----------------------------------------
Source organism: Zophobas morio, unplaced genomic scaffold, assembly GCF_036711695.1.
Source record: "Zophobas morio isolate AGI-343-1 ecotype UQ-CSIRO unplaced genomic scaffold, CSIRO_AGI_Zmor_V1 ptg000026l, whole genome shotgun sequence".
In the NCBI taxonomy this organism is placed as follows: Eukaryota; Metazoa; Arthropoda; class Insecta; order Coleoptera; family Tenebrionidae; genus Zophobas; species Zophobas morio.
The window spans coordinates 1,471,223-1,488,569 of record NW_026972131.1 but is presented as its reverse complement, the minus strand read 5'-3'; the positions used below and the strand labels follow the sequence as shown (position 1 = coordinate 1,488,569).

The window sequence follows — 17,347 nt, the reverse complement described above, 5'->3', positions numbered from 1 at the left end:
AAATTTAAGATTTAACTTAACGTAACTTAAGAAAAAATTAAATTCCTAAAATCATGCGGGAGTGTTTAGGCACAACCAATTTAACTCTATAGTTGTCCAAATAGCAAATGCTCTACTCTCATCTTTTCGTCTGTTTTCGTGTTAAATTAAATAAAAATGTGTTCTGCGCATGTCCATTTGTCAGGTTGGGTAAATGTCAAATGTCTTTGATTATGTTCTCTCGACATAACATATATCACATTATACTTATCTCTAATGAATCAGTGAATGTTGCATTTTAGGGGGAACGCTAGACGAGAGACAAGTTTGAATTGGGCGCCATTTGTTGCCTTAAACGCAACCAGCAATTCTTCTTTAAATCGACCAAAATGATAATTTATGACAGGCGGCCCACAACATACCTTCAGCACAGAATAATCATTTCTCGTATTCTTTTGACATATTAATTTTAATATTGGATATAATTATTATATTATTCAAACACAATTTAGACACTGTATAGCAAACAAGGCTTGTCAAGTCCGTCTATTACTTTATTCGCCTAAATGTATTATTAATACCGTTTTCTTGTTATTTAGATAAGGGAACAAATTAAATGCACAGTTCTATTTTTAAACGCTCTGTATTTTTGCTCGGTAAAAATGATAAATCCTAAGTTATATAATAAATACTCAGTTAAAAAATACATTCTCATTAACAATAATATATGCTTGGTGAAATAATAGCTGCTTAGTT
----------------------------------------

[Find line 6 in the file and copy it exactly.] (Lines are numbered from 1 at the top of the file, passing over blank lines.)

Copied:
AAATTTAAGATTTAACTTAACGTAACTTAAGAAAAAATTAAATTCCTAAAATCATGCGGGAGTGTTTAGGCACAACCAATTTAACTCTATAGTTGTCCAAATAGCAAATGCTCTACTCTCATCTTTTCGTCTGTTTTCGTGTTAAATTAAATAAAAATGTGTTCTGCGCATGTCCATTTGTCAGGTTGGGTAAATGTCAAATGTCTTTGATTATGTTCTCTCGACATAACATATATCACATTATACTTATCTCTAATGAATCAGTGAATGTTGCATTTTAGGGGGAACGCTAGACGAGAGACAAGTTTGAATTGGGCGCCATTTGTTGCCTTAAACGCAACCAGCAATTCTTCTTTAAATCGACCAAAATGATAATTTATGACAGGCGGCCCACAACATACCTTCAGCACAGAATAATCATTTCTCGTATTCTTTTGACATATTAATTTTAATATTGGATATAATTATTATATTATTCAAACACAATTTAGACACTGTATAGCAAACAAGGCTTGTCAAGTCCGTCTATTACTTTATTCGCCTAAATGTATTATTAATACCGTTTTCTTGTTATTTAGATAAGGGAACAAATTAAATGCACAGTTCTATTTTTAAACGCTCTGTATTTTTGCTCGGTAAAAATGATAAATCCTAAGTTATATAATAAATACTCAGTTAAAAAATACATTCTCATTAACAATAATATATGCTTGGTGAAATAATAGCTGCTTAGTT